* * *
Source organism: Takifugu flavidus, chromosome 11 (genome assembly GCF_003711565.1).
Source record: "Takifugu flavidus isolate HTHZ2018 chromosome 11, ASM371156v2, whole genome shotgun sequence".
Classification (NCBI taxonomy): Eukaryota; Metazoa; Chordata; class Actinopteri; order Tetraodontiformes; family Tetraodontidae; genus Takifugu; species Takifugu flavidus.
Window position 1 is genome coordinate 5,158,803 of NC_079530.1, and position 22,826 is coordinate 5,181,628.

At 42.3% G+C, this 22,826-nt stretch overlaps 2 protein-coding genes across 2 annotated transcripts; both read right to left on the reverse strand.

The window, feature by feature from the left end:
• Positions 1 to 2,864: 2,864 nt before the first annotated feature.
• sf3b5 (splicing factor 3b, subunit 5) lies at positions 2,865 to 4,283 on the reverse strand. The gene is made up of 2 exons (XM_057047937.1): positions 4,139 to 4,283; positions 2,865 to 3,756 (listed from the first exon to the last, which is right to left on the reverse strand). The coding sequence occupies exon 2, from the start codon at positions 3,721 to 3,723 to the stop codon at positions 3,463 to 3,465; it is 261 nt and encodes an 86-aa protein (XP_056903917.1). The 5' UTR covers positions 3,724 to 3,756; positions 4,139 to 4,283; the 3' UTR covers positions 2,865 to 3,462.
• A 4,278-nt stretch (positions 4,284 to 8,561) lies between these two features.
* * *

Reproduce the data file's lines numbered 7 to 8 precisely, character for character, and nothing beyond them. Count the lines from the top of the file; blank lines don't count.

• Positions 1 to 2,864: 2,864 nt before the first annotated feature.
• sf3b5 (splicing factor 3b, subunit 5) lies at positions 2,865 to 4,283 on the reverse strand. The gene is made up of 2 exons (XM_057047937.1): positions 4,139 to 4,283; positions 2,865 to 3,756 (listed from the first exon to the last, which is right to left on the reverse strand). The coding sequence occupies exon 2, from the start codon at positions 3,721 to 3,723 to the stop codon at positions 3,463 to 3,465; it is 261 nt and encodes an 86-aa protein (XP_056903917.1). The 5' UTR covers positions 3,724 to 3,756; positions 4,139 to 4,283; the 3' UTR covers positions 2,865 to 3,462.